#>  Mean   :23.62   Mean   :23.63   Mean   :23.65   Mean   :23.65  
#>  3rd Qu.:24.84   3rd Qu.:24.80   3rd Qu.:24.86   3rd Qu.:24.80  
#>  Max.   :30.28   Max.   :30.31   Max.   :30.20   Max.   :30.02  
#>  NA's   :106     NA's   :114     NA's   :109     NA's   :115

To treat the data from this experiment we also need to declare who is replicate of whom. In this case we’ll use the UPS1 concentrations used when making the serial dilution as names for the groups of replicates.

UPSconc <- c(50,125,250,500,2500,5000,12500,25000,50000)  
sampNa <- paste0(rep(UPSconc, each=3),"amol_",rep(1:3,length(UPSconc))) 
grp9 <- paste0(rep(UPSconc,each=3),"amol") 
#> [1] "50amol"  "50amol"  "50amol"  "125amol" "125amol" "125amol"

Data From ProteomeDiscoverer

Proteome Discoverer is commercial software from ThermoFisher ( Data exported from Proteome Discoverer can get imported (typically the xx_Proteins.txt file) using readProtDiscovFile(), for details please see the vignette “UPS-1 spike-in Experiments” to this package.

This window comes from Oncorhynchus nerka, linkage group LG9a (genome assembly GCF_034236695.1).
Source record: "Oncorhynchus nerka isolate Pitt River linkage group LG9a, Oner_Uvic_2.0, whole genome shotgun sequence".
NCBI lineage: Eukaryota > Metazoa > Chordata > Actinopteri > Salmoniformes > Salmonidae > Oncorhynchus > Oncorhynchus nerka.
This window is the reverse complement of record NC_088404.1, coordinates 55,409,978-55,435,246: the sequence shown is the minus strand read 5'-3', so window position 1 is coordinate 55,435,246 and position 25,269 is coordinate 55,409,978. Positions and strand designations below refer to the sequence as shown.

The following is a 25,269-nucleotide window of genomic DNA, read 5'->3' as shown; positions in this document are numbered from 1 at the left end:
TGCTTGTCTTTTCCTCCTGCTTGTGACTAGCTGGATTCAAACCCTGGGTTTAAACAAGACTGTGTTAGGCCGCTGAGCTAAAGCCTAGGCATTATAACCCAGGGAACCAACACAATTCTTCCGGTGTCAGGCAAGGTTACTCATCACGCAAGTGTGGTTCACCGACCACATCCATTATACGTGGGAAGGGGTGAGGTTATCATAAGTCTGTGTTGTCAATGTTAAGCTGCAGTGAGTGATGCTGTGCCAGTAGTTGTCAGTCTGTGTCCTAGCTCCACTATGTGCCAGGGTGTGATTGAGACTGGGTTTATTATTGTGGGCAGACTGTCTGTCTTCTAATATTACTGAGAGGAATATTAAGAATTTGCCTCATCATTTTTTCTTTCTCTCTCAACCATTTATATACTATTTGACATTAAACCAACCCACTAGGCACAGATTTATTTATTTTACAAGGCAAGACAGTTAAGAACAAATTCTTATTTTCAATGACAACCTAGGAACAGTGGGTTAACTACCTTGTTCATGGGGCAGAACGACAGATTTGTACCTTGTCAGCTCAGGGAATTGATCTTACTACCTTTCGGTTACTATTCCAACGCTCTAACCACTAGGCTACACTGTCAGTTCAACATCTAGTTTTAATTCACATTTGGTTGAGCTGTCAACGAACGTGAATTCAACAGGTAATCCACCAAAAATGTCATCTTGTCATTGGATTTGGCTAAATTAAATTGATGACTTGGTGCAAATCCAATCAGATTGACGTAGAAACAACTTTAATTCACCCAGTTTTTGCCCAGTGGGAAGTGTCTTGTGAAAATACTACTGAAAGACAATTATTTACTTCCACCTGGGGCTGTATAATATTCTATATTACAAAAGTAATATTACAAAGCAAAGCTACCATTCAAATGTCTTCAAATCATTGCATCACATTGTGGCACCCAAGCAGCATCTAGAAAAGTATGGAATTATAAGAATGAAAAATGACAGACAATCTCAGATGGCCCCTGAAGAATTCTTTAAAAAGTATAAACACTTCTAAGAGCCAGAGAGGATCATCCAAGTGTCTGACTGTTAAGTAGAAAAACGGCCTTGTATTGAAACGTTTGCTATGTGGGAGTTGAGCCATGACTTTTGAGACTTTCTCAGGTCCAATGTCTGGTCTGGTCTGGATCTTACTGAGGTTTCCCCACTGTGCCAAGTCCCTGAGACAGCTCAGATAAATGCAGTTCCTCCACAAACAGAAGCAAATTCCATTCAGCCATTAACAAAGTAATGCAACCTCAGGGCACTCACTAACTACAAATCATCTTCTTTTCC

Data From Proline

Proline is free software provided by the Profi-consortium, see Bouyssié et al 2020. Data exported from Proline (xlsx or tsv format) can get imported using readProlineFile(), for details please see the vignette “UPS-1 spike-in Experiments” to this package.

Data From OpenMS

OpenMS is free open software provided by the deNBI Center for integrative Bioinformatics, see Rost et al 2016. Data exported as csv get summarized from peptide to protein level and further normalized using readOpenMSFile(), for details please see the help-page to this function.

Data From MassChroQ

MassChroQ is free open software provided by the PAPPSO, see Valot et al 2011. Inital quantifications are on peptide basis and should be normalized and summarized using the R-package MassChroqR, which is also distributed by the PAPPSO. Quantifications at protein-level can be saved as matrix into an RData-file or written to tsv,csv or txt files for following import into the framework of this package using readMassChroQFile(), for details please see the help-page to this function.